Rt Hon Jack Straw MP
Rt Hon Stephen Byers
of Trade & Industry
Queen Anne’s Gate
8 June 2000
the past few months, IoD has sought informally, with Ministers and officials, to
make clear the concerns of our members regarding the Regulation of Investigatory
Powers (RIP) Bill. We have now seen
the clear and helpful letter from Chris Humphries, Director General of the
British Chambers of Commerce, to the Home Secretary.
The IoD strongly endorses the points that Chris has made and we feel that
we should also emphasise some further concerns jointly to both Home Office and
let us be clear that the IoD does recognise the need for a clear
framework for the regulation of law enforcement access to the various
communications media, including the Internet.
Placing such regulation within the framework of the European Directive on
Human Rights is a welcome objective. Business
needs the general confidence created by efficient and effective policing of
those criminal activities just as prevalent in the world of electronic commerce
as in the older physical forms of trading.
additional concerns of IoD members focus on the effectiveness of the current RIP
Bill in addressing these otherwise sensible goals.
The construction of the definitions used in the Bill tends to be
excessively broad and the drafting is littered with “is likely to”references
such as “information likely to come into possession …”
These lead to substantial doubt as to the level of exposure to cost, risk
and disruption for business both immediately on introduction and, perhaps of
even greater concern, as the various Agencies explore how this new framework
might be ‘stretched’ in the future. This
uncertainty does cast a pall over future investment decisions.
Areas of particular concern include:
which officials, at what level, in which Departments may seek access to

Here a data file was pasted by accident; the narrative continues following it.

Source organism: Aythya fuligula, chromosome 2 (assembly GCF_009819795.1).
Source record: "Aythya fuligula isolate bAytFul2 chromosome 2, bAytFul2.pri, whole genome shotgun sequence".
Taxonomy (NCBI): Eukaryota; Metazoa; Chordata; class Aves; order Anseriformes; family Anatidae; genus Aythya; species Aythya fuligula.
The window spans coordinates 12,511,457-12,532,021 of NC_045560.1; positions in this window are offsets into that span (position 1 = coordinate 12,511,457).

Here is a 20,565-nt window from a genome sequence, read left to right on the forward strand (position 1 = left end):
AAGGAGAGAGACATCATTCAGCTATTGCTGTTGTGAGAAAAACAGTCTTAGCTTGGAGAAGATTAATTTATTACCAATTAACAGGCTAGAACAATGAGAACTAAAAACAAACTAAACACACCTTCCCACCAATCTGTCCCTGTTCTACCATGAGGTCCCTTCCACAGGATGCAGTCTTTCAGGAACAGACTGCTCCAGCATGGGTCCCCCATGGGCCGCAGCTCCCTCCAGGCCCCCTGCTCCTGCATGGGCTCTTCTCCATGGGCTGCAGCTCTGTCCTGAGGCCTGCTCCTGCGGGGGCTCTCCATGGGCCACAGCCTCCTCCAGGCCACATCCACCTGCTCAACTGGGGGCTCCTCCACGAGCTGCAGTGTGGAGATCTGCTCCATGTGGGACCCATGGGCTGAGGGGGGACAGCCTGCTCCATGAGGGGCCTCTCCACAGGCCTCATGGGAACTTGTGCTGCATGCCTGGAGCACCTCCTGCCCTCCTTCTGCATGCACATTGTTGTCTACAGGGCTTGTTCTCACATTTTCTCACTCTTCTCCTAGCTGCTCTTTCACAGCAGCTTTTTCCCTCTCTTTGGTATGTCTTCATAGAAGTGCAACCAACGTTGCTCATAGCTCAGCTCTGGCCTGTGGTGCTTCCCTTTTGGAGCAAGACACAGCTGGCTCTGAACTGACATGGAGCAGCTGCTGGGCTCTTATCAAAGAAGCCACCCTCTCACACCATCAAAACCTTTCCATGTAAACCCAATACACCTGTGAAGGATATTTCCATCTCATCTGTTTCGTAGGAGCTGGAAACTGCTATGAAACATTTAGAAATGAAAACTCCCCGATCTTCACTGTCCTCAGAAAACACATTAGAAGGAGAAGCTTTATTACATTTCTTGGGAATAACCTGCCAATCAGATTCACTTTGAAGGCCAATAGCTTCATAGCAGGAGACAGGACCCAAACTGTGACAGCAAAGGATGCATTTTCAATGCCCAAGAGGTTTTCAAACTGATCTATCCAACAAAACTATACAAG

encryption key material? And
where is the boundary drawn between ‘content’ of messages or
transactions, (where warranted access is required) and ‘communications data’
(where access would not appear to require a warrant)? In the old world of telephony such distinctions were clear.
They are far less so in the Internet World.
Every ‘click’ identifying a new page or button option seems to be
regarded as ‘communications data’ in the Bill as presently drafted.
The amendments tabled by Lord Bassam to Clause 2 and Clause 20 make this
concern even greater.
members are also concerned about the degree of individual and corporate
liability flowing from exposure in other jurisdictions to actions potentially
required in the UK to comply with the RIP Bill. If full decryption (as opposed to our preferred option of
session) keys are demanded using as Section 46 notice with an associated
‘tipping-off’ order, individuals working for multi-national companies may be
placed in a perilous position. They
may have compromised the international transactional security of that
organisation yet be directly barred from informing senior management of that
exposure. Such an individual might
well be protected under UK law for these actions but what of their exposure in
other jurisdictions – particularly that the of a non-UK parent company?
believe that the ‘definition’ and ‘communications data’ issues could be
dealt with through amendments to the Bill in the House of Lords during its
Committee stage starting on Monday (12/6).
We would welcome action by the DTI on the international issues, perhaps
in the first instance through the OECD.
closing, IoD strongly endorses the potential amendments already suggested by the
Chambers of Commerce on:
seeking preferred access to plaintext with a fallback of ‘session’
keys. A much higher level of
judicial authorisation should be required for demands to access general
security guarantees for the storage of keys acquired under Bill powers
and clear liability accepted by Government for consequences arising from loss or
resolving the potential issue of the Government being deemed to be acting
as a ‘shadow director’ and giving the necessary employee protection;
the issue of the reverse burden of proof regarding lost or missing keys;
meeting the reasonable costs of ISPs in establishing the envisaged
infrastructure for investigative access.
would welcome the opportunity to discuss your response on these points and to
work together to achieve our shared goal of “making the UK the best location
in the World for e-commerce by 2002”.
Head of e-Business Policy, Institute of Directors